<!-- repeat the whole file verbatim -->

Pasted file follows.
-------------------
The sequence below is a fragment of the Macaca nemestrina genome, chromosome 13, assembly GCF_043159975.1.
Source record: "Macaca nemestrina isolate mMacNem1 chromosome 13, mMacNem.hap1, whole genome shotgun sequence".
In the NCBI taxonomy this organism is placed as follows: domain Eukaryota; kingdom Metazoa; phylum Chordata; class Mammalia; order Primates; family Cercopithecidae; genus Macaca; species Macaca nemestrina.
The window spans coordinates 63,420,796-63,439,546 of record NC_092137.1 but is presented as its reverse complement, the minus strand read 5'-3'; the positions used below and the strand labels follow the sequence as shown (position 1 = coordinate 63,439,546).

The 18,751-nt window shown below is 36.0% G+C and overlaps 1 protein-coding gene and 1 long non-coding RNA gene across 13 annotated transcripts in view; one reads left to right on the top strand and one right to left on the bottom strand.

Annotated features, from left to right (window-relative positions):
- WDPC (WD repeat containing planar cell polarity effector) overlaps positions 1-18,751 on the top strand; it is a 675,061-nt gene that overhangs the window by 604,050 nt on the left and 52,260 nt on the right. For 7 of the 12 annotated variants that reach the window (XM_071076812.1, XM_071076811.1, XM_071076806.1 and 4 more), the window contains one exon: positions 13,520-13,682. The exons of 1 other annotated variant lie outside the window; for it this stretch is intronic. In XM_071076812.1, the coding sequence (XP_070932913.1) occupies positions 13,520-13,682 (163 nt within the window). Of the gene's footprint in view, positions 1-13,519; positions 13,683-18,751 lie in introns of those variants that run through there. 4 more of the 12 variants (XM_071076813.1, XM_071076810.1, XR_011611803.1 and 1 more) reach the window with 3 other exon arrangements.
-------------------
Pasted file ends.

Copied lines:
The sequence below is a fragment of the Macaca nemestrina genome, chromosome 13, assembly GCF_043159975.1.
Source record: "Macaca nemestrina isolate mMacNem1 chromosome 13, mMacNem.hap1, whole genome shotgun sequence".
In the NCBI taxonomy this organism is placed as follows: domain Eukaryota; kingdom Metazoa; phylum Chordata; class Mammalia; order Primates; family Cercopithecidae; genus Macaca; species Macaca nemestrina.
The window spans coordinates 63,420,796-63,439,546 of record NC_092137.1 but is presented as its reverse complement, the minus strand read 5'-3'; the positions used below and the strand labels follow the sequence as shown (position 1 = coordinate 63,439,546).

The 18,751-nt window shown below is 36.0% G+C and overlaps 1 protein-coding gene and 1 long non-coding RNA gene across 13 annotated transcripts in view; one reads left to right on the top strand and one right to left on the bottom strand.

Annotated features, from left to right (window-relative positions):
- WDPC (WD repeat containing planar cell polarity effector) overlaps positions 1-18,751 on the top strand; it is a 675,061-nt gene that overhangs the window by 604,050 nt on the left and 52,260 nt on the right. For 7 of the 12 annotated variants that reach the window (XM_071076812.1, XM_071076811.1, XM_071076806.1 and 4 more), the window contains one exon: positions 13,520-13,682. The exons of 1 other annotated variant lie outside the window; for it this stretch is intronic. In XM_071076812.1, the coding sequence (XP_070932913.1) occupies positions 13,520-13,682 (163 nt within the window). Of the gene's footprint in view, positions 1-13,519; positions 13,683-18,751 lie in introns of those variants that run through there. 4 more of the 12 variants (XM_071076813.1, XM_071076810.1, XR_011611803.1 and 1 more) reach the window with 3 other exon arrangements.